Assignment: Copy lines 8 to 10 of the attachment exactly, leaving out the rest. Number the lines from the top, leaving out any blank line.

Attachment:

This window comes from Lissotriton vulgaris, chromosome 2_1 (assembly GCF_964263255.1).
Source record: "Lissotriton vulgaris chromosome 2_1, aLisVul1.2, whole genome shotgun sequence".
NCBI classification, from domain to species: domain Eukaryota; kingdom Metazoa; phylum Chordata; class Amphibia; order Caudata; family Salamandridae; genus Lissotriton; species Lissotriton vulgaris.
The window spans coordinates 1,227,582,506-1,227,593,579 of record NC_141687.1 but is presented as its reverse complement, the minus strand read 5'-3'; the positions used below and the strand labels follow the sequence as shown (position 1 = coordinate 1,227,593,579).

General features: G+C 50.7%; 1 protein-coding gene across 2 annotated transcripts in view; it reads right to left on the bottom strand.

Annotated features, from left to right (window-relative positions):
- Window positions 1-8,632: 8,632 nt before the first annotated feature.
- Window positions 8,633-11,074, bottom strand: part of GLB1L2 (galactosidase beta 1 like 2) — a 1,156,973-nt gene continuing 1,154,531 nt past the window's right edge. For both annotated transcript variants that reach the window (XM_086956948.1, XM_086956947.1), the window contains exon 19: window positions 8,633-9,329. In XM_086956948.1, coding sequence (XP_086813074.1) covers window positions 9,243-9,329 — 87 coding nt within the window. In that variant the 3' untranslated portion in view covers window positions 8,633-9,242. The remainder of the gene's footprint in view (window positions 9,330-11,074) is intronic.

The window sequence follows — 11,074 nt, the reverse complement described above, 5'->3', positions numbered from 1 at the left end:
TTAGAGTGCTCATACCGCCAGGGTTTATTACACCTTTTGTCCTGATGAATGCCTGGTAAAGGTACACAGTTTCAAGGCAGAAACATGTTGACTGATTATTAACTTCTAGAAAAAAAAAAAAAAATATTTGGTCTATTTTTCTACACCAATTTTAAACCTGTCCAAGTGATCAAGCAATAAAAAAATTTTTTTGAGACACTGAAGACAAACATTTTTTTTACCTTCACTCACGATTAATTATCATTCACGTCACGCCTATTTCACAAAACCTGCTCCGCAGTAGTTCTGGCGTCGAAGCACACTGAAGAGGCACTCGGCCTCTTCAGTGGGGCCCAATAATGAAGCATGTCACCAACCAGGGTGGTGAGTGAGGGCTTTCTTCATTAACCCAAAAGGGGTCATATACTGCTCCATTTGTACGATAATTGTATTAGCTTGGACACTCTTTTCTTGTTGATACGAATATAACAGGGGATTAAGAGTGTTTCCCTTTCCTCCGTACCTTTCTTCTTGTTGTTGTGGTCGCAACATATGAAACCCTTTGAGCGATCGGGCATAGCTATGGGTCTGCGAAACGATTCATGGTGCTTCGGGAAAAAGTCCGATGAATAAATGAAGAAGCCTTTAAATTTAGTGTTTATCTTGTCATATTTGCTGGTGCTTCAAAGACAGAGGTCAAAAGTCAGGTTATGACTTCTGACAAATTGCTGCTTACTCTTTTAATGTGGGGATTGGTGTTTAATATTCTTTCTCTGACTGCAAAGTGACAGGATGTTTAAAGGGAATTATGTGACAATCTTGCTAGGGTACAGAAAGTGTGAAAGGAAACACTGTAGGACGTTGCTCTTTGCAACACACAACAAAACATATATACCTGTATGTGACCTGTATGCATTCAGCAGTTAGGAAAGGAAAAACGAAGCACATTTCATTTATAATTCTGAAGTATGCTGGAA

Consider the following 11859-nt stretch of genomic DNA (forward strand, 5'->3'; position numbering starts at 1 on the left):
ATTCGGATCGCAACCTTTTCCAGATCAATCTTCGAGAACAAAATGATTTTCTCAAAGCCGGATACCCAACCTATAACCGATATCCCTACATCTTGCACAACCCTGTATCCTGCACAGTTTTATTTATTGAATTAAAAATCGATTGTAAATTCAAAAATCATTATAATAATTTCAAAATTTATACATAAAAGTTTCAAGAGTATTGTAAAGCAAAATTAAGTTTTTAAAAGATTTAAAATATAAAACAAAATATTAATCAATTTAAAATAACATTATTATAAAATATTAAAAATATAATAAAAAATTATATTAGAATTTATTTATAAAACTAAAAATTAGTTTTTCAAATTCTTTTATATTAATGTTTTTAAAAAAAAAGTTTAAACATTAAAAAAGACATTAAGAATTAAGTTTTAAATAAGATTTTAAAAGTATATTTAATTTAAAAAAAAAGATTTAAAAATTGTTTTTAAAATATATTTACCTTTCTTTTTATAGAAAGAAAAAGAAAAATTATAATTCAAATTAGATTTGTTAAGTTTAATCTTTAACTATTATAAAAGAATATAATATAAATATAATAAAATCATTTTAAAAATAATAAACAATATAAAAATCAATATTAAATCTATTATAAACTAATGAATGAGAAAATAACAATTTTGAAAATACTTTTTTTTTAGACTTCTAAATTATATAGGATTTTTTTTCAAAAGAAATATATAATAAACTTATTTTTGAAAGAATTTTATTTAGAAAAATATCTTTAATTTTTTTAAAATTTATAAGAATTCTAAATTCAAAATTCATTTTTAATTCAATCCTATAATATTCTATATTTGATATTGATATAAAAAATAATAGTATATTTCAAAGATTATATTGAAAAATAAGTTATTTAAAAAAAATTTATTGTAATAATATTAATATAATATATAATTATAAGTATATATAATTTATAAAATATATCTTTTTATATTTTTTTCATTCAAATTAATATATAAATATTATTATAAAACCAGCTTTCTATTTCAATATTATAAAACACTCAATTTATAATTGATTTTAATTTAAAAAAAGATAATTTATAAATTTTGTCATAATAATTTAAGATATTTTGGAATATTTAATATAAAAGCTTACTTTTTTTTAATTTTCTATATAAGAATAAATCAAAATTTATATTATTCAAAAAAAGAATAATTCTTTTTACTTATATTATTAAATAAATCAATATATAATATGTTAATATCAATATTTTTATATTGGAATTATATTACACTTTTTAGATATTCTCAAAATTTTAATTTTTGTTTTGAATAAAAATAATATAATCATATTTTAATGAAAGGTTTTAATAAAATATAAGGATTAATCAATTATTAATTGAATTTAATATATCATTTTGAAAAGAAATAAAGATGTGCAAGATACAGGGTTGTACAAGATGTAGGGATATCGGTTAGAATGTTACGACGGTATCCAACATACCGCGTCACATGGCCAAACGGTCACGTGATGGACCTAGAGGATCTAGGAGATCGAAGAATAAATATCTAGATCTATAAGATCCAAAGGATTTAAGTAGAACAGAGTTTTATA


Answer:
- Window positions 8,633-11,074, bottom strand: part of GLB1L2 (galactosidase beta 1 like 2) — a 1,156,973-nt gene continuing 1,154,531 nt past the window's right edge. For both annotated transcript variants that reach the window (XM_086956948.1, XM_086956947.1), the window contains exon 19: window positions 8,633-9,329. In XM_086956948.1, coding sequence (XP_086813074.1) covers window positions 9,243-9,329 — 87 coding nt within the window. In that variant the 3' untranslated portion in view covers window positions 8,633-9,242. The remainder of the gene's footprint in view (window positions 9,330-11,074) is intronic.

The window sequence follows — 11,074 nt, the reverse complement described above, 5'->3', positions numbered from 1 at the left end:
TTAGAGTGCTCATACCGCCAGGGTTTATTACACCTTTTGTCCTGATGAATGCCTGGTAAAGGTACACAGTTTCAAGGCAGAAACATGTTGACTGATTATTAACTTCTAGAAAAAAAAAAAAAAATATTTGGTCTATTTTTCTACACCAATTTTAAACCTGTCCAAGTGATCAAGCAATAAAAAAATTTTTTTGAGACACTGAAGACAAACATTTTTTTTACCTTCACTCACGATTAATTATCATTCACGTCACGCCTATTTCACAAAACCTGCTCCGCAGTAGTTCTGGCGTCGAAGCACACTGAAGAGGCACTCGGCCTCTTCAGTGGGGCCCAATAATGAAGCATGTCACCAACCAGGGTGGTGAGTGAGGGCTTTCTTCATTAACCCAAAAGGGGTCATATACTGCTCCATTTGTACGATAATTGTATTAGCTTGGACACTCTTTTCTTGTTGATACGAATATAACAGGGGATTAAGAGTGTTTCCCTTTCCTCCGTACCTTTCTTCTTGTTGTTGTGGTCGCAACATATGAAACCCTTTGAGCGATCGGGCATAGCTATGGGTCTGCGAAACGATTCATGGTGCTTCGGGAAAAAGTCCGATGAATAAATGAAGAAGCCTTTAAATTTAGTGTTTATCTTGTCATATTTGCTGGTGCTTCAAAGACAGAGGTCAAAAGTCAGGTTATGACTTCTGACAAATTGCTGCTTACTCTTTTAATGTGGGGATTGGTGTTTAATATTCTTTCTCTGACTGCAAAGTGACAGGATGTTTAAAGGGAATTATGTGACAATCTTGCTAGGGTACAGAAAGTGTGAAAGGAAACACTGTAGGACGTTGCTCTTTGCAACACACAACAAAACATATATACCTGTATGTGACCTGTATGCATTCAGCAGTTAGGAAAGGAAAAACGAAGCACATTTCATTTATAATTCTGAAGTATGCTGGAA